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University of Huddersfield
Daresbury, Warrington, UK
28 February 2020
Project Reference – WALCE29
Main Supervisor: Prof. David Walker
Co-Supervisor: Dr Guoyu Yu, Dr Hongyu Li
Research into innovative methods of measuring complex surfaces, supporting autonomous manufacturing for science and industry.
The science of measurement is key to precision manufacturing in a global marketplace. Particularly challenging is the measurement of complex surfaces for lenses and mirror (e.g. for head-up and head-mounted displays, remote-sensing from space, etc), and for prosthetic joint-implants, turbine-blades, industrial moulds & dies, and much else besides. Methods for processing such surfaces are well established, the measurement is the limiting factor. This project will research and develop a novel measurement method, with the principal goal of delivering an integrated solution to be incorporated in an autonomous manufacturing cell – which will be a world first.
Technologies to machine and polish free-form optics are well developed. However, the weak link is the limitations in measuring these surfaces to “optical precision”, to close the process-loop during manufacture, and to certify final conformance to specification afterwards. The end-point, depending on the application, maybe a component from centimetres to metres in size, with surface-precisions from a few microns down to nanometres. The field is probably unique in finishing macroscopic components down to atomic dimensions.
This PhD project builds on two stages of funding from the EPSRC Future Metrology Hub and seeks to take the next major step forward in developing a novel free-form metrology instrument. The current status is that a prototype instrument with partial functionality has been built and demonstrated, operating under a much simplified mathematical model, and with instrument control within the Matlab software environment. The former limits precision, and the latter data-acquisition speed.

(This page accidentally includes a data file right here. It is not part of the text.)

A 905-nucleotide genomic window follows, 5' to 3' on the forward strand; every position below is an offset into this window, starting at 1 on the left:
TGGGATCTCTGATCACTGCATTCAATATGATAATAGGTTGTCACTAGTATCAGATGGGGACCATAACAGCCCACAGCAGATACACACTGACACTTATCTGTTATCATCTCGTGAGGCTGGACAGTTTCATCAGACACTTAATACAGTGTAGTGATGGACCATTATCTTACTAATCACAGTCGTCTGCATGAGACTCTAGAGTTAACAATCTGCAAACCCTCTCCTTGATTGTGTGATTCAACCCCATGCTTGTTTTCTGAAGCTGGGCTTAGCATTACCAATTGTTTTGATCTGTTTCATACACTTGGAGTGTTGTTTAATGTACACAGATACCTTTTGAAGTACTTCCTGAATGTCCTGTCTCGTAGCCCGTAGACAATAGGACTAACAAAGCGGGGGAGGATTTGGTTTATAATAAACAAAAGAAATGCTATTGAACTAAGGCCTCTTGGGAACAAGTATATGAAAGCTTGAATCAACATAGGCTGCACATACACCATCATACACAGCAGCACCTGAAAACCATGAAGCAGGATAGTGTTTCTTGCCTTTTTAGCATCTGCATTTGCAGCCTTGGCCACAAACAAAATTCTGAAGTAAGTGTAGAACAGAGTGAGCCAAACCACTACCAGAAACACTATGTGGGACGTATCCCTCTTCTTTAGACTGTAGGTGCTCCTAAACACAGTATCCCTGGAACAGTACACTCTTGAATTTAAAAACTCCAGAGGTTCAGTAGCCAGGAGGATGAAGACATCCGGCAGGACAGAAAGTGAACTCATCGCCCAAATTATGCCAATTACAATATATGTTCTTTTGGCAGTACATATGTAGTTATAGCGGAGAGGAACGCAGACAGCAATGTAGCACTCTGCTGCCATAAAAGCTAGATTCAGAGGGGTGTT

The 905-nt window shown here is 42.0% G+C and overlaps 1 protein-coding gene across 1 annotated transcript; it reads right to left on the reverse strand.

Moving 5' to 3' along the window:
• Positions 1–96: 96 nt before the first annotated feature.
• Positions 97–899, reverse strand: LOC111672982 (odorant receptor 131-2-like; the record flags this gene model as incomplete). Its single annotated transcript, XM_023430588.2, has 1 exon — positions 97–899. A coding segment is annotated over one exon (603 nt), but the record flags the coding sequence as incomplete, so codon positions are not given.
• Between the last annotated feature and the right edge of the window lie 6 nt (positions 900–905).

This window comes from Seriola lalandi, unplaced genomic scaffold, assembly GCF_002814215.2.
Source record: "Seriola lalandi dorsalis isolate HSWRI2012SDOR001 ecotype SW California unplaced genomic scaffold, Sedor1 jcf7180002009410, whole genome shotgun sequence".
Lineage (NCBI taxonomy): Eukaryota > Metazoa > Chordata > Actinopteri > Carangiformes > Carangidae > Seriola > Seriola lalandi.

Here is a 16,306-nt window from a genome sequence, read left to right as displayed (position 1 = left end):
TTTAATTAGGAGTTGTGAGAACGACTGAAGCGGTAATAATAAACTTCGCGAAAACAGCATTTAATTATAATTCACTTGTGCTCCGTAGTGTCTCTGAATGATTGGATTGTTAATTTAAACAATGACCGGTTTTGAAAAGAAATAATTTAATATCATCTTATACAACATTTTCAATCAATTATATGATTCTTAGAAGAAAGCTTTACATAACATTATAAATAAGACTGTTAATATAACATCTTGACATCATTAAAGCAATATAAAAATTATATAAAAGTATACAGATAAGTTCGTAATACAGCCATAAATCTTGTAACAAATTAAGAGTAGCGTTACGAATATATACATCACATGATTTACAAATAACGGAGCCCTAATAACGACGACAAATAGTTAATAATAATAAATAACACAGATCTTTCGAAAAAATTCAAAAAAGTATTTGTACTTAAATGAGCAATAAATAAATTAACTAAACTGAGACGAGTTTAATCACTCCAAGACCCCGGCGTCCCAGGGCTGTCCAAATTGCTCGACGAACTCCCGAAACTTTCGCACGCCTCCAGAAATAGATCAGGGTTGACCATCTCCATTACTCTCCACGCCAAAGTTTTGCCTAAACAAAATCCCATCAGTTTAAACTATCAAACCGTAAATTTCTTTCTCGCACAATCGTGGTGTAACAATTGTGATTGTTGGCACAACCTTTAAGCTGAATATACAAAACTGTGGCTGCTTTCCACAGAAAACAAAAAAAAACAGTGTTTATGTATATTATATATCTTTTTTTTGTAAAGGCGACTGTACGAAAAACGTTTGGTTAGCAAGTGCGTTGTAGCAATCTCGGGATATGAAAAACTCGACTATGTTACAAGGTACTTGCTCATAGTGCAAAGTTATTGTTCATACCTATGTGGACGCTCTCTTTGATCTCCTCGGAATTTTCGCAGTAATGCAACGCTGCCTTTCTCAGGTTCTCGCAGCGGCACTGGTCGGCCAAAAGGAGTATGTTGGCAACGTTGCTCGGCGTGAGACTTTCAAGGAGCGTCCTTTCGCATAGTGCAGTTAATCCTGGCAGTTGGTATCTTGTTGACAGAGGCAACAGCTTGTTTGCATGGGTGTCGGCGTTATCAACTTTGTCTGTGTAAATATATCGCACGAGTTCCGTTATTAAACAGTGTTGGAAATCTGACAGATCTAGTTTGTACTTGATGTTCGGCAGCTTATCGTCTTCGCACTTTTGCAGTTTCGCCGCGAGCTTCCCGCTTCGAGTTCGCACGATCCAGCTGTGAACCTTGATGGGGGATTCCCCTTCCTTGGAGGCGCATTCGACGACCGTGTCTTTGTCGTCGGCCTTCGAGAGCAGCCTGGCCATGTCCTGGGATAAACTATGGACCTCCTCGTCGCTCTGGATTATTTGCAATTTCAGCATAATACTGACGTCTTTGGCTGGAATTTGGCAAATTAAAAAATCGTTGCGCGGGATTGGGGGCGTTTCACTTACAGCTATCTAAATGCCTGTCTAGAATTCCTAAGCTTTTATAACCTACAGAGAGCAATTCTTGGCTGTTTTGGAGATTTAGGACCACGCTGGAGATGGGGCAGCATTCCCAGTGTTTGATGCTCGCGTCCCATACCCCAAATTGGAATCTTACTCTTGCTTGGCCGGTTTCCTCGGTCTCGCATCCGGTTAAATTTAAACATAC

The successful PhD candidate will first develop a rigorous mathematical basis for the instrument, and then explore the underlying theory of calibration and uncertainty-of-measurement. This will lead into software development for real-time instrument control. Whilst ‘proof of concept’ coding in Matlab is a perfectly viable approach, this will need to be re-coded in a language such as C++ to achieve adequate dynamic performance and sampling speeds.
The methodology and software for instrument calibration and data-analysis will then be perfected using measurement-data acquired on real test-parts. Specific calibration-artefacts will be chosen which are easy to measure independently, but which can be specially configured to exhibit free-form characteristics. Such components will be measured in the lab by standard methods (e.g. interferometry), and results compared with the new instrument. This information will then be used to validate the uncertainty of measurement and, in particular, any systematic errors. Results will then be used to refine the mathematical and software basis of the instrument and methods for alignment, and thus optimize overall instrument performance.
There will be opportunities to examine other measurement techniques and compare their limitations with the new instrument above. The resulting thesis should be ‘nicely rounded’, with the bulk devoted to the mathematical basis and real-time software development, but supported by experimental results and their interpretation. Beyond acquiring skills in great demand, such as software, mathematics and data-acquisition, qualified metrologists are in short supply. Following a successful PhD, the student should, therefore, be assured of ample and rewarding employment opportunities.
The student will have a first-class or upper second class degree in a relevant engineering, mathematics or physics discipline. A good mathematical grounding is essential, particularly in areas relevant to establishing the complex geometric relationships in the instrument, and the statistical basis of the uncertainty of measurement.
Also, some competence in scientific programming would be very useful, which may usefully include real-time applications, C++ and Matlab, or the basic skills and enthusiasm to learn them. Experience programming recreational computer-games – another time-critical application – could well prove relevant.
If the student has experimental skills and is inclined towards performing independent measurements of test-artefacts, that will be encouraged, but this is not a requirement.
****This might be relevant to STFC staff through a secondment to a PhD programme, where the project-scope is “tuned” to be of mutual interest****